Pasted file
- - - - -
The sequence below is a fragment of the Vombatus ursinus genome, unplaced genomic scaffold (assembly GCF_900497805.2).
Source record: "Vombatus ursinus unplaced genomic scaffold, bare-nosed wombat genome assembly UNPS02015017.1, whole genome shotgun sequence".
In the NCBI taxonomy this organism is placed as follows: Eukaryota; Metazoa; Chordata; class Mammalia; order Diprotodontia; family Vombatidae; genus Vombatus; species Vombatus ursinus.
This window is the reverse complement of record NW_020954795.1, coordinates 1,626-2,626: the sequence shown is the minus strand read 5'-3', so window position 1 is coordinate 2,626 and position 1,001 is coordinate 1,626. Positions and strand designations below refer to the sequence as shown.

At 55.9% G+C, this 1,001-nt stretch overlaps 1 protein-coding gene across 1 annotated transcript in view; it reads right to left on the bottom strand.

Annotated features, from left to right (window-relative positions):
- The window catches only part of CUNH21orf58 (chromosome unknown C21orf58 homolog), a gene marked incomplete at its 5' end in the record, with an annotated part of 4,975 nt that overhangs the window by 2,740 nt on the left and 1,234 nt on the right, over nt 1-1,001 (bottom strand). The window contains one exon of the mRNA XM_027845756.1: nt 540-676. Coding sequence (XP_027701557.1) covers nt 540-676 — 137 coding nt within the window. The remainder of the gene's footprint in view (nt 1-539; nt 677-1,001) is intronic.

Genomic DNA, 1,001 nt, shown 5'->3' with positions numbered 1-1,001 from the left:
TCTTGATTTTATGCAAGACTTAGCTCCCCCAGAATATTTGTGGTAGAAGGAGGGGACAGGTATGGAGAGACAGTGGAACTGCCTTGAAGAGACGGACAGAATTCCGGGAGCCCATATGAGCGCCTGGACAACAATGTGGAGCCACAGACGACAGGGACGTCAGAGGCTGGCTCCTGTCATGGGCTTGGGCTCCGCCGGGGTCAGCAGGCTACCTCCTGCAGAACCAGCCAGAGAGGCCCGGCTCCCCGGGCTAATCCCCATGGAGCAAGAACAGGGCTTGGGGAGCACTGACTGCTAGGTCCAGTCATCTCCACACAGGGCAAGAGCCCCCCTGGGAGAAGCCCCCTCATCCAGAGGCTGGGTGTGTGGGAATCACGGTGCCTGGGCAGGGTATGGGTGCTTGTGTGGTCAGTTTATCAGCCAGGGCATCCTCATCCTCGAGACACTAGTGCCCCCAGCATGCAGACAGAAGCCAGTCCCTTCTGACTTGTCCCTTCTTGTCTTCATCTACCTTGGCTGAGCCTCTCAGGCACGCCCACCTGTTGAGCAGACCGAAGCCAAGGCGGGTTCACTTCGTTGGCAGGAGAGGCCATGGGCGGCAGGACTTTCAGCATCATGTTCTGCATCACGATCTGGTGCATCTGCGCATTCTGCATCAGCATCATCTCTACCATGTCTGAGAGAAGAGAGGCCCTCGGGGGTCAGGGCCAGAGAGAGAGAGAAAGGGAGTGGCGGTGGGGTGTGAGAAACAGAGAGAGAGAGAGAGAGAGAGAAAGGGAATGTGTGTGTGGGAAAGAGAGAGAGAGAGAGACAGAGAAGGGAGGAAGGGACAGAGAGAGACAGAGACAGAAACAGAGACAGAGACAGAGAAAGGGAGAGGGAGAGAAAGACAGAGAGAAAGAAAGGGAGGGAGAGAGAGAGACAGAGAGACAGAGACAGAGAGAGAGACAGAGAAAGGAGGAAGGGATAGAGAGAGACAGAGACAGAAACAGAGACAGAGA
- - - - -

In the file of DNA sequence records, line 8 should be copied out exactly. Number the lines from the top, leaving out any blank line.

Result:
Genomic DNA, 1,001 nt, shown 5'->3' with positions numbered 1-1,001 from the left: